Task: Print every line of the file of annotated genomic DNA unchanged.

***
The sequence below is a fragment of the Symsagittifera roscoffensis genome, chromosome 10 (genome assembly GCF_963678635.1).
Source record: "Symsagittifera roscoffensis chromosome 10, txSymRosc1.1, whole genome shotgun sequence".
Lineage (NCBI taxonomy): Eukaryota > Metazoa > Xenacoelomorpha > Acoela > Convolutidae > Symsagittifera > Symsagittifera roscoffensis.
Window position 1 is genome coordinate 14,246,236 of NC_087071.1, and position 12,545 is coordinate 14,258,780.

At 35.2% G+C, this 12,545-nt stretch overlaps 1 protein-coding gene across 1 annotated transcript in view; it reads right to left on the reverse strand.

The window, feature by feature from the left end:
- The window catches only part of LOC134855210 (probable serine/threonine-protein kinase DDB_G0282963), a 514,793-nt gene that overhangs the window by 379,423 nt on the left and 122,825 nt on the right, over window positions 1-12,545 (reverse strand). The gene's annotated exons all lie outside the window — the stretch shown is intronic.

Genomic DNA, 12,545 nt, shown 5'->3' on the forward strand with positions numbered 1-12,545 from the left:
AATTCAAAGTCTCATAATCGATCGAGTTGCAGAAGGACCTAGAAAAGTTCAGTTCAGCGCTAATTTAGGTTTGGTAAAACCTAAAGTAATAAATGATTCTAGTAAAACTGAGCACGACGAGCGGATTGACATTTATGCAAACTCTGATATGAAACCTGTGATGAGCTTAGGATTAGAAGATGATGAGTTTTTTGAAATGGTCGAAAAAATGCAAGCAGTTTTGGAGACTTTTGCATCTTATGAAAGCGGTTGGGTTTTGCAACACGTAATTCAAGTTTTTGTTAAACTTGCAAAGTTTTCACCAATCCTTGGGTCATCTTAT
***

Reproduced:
The sequence below is a fragment of the Symsagittifera roscoffensis genome, chromosome 10 (genome assembly GCF_963678635.1).
Source record: "Symsagittifera roscoffensis chromosome 10, txSymRosc1.1, whole genome shotgun sequence".
Lineage (NCBI taxonomy): Eukaryota > Metazoa > Xenacoelomorpha > Acoela > Convolutidae > Symsagittifera > Symsagittifera roscoffensis.
Window position 1 is genome coordinate 14,246,236 of NC_087071.1, and position 12,545 is coordinate 14,258,780.

At 35.2% G+C, this 12,545-nt stretch overlaps 1 protein-coding gene across 1 annotated transcript in view; it reads right to left on the reverse strand.

The window, feature by feature from the left end:
- The window catches only part of LOC134855210 (probable serine/threonine-protein kinase DDB_G0282963), a 514,793-nt gene that overhangs the window by 379,423 nt on the left and 122,825 nt on the right, over window positions 1-12,545 (reverse strand). The gene's annotated exons all lie outside the window — the stretch shown is intronic.

Genomic DNA, 12,545 nt, shown 5'->3' on the forward strand with positions numbered 1-12,545 from the left:
AATTCAAAGTCTCATAATCGATCGAGTTGCAGAAGGACCTAGAAAAGTTCAGTTCAGCGCTAATTTAGGTTTGGTAAAACCTAAAGTAATAAATGATTCTAGTAAAACTGAGCACGACGAGCGGATTGACATTTATGCAAACTCTGATATGAAACCTGTGATGAGCTTAGGATTAGAAGATGATGAGTTTTTTGAAATGGTCGAAAAAATGCAAGCAGTTTTGGAGACTTTTGCATCTTATGAAAGCGGTTGGGTTTTGCAACACGTAATTCAAGTTTTTGTTAAACTTGCAAAGTTTTCACCAATCCTTGGGTCATCTTAT